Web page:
I read an article some years ago that defined a leader as being someone who causes those around him/her to willingly go along with his/her thoughts, ideas and suggestions.
The word willingly was underscored to emphasise its meaning, as opposed to its antonym which would be unwillingly or more accurately, grudgingly.
I was fascinated by this definition and as my job brings me into contact with many people in a wide variety of fields I decided to conduct research into this topic in accordance with accepted scientific principles of practice.
I bought a lab coat, a Bunsen burner, beakers, a pocket protector, a gyroscope, radioactive isotopes, a thermometer, an MRI scanner, two Petri dishes, a pycnometer, horseradish and a canary.
I then applied for, and received, a Government Grant in the amount of $11.87.
I was ready.
Then I went and asked a bunch of people a bunch of questions.
What does a good leader mean to you?
What kind of person are you willing to go along with in terms of supporting their thoughts, ideas and suggestions?
And I listened.
And I heard the same message over and over again.
In fact, over a four month period, in asking these questions to a total of 312 people (I keep meticulous records – anal, some might say) in both group and individual settings, 274 folks (that’s 87.82% for those of you who are meticulouser than me) described a singular characteristic that would most influence or determine their degree of willingness to go along with another’s thoughts, ideas and suggestions.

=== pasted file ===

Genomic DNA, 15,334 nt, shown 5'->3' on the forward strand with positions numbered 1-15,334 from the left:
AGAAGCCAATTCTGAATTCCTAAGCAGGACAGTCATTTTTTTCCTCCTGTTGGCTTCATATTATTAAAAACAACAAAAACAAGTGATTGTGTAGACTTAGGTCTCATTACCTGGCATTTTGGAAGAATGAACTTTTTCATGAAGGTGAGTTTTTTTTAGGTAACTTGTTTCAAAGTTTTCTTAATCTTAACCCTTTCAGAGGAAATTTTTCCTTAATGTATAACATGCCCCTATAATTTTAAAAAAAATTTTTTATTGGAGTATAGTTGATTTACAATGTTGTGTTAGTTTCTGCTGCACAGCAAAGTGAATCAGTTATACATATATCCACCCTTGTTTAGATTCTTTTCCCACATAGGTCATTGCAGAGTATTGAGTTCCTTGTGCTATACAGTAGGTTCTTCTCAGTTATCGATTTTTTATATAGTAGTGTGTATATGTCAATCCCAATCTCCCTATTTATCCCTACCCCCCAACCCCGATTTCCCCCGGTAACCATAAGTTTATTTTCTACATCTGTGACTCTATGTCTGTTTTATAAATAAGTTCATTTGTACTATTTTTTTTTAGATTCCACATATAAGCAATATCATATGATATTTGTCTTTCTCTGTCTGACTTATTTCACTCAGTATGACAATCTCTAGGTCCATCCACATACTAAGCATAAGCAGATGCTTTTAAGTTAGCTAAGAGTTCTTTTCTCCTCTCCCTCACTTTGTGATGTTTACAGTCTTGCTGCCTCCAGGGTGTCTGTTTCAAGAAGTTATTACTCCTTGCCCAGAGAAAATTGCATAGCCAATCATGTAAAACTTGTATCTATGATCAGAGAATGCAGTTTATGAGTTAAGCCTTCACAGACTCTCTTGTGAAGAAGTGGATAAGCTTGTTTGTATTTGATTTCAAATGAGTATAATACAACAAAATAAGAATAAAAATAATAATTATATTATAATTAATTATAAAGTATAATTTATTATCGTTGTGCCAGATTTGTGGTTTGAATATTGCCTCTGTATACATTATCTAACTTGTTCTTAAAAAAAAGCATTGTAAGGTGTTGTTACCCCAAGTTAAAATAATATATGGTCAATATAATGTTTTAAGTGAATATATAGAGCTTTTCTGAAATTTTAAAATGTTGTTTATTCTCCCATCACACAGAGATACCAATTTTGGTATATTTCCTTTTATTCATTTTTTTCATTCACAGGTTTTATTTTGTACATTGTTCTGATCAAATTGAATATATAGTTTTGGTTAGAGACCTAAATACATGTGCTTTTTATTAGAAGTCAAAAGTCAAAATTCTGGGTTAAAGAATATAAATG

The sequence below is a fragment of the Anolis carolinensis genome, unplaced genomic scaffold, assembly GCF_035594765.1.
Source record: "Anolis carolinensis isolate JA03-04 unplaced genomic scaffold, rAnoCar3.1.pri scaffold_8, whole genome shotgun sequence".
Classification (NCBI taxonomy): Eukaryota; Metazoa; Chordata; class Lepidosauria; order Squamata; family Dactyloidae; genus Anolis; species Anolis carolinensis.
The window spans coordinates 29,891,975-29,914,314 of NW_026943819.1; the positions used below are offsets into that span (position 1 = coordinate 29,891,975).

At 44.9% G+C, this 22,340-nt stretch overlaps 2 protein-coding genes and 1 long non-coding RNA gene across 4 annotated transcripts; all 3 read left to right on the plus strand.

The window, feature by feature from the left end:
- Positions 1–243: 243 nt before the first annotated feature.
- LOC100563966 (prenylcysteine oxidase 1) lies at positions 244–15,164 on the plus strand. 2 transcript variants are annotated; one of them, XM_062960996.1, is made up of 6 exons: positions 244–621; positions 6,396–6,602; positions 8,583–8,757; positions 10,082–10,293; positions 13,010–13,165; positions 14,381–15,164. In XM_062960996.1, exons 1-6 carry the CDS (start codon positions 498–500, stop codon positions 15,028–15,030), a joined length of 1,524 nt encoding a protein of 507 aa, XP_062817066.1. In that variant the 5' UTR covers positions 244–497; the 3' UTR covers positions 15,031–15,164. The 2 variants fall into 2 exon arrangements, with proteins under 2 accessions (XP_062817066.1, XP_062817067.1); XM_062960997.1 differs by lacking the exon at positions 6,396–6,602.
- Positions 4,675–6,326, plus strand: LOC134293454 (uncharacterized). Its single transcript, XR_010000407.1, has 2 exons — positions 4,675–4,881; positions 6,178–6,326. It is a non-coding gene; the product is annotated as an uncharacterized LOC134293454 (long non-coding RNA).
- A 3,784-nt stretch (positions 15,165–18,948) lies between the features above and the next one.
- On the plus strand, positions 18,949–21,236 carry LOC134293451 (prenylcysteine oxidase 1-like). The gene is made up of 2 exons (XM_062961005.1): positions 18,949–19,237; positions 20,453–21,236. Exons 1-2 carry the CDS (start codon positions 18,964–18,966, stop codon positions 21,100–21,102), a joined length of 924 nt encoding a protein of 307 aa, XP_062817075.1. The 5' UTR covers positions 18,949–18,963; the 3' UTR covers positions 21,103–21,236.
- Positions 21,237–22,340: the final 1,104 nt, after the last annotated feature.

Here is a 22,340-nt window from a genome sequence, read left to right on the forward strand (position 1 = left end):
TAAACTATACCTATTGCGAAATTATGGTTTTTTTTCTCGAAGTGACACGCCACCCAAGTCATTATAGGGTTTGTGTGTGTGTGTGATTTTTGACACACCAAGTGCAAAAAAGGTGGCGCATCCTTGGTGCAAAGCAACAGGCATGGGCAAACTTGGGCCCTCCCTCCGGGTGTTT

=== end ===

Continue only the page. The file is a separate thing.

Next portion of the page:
And that characteristic wasn’t respect.
That word was used by many but never as a primary motivator for willingness.
And it wasn’t competence.
Competence was cited by many as a prerequisite to going along and perceptions of incompetence were also cited as sufficient reason to disqualify a candidate form leadership status.
And that characteristic wasn’t a solid track record.
Although a history of success certainly played a contributing role.
And it wasn’t intelligence. Or vision. Or street smarts.
No. It was something else.
The single human characteristic that packs the strongest punch in determining whether we will willingly go along with another person’s ideas, thoughts and suggestions is;
It seems that if we like someone we are most likely to willingly go along with them.
And when we like someone we are far more willing to forgive their transgressions, overlook their mistakes, ignore their inadequacies and cut them more slack.
Like is more powerful than respect, ranks ahead of competence and runs circles around track record.
And, of course, I asked more questions.
What makes a person likeable?
And it turns out that the following are not considered likeable traits:
Smartest guy in the room syndrome.
Need to always be right.
Those apparently are not viewed as likeable behaviours.
I’m guessing psychopathy probably wouldn’t make the cut either.
So it seems that if you want to be a leader; if you want people to willingly go along with your ideas, thoughts and suggestions, then you need to be:
Anyone out there have any ideas of what I can do to get someone – anyone – to like me?
I am punctual.
Till we read again.
P.S. My book Life Sinks or Soars – the choice is yours is continuing to sell really well. It’s a humbling experience and I am truly appreciative of all those folks who have purchased my book and the more than 600 people who have sent me very flattering and complimentary emails. To all of you, Thank You.
If you would like to order the book you can email me at rael@raelkalley or you can click here to purchase it through Self Connection.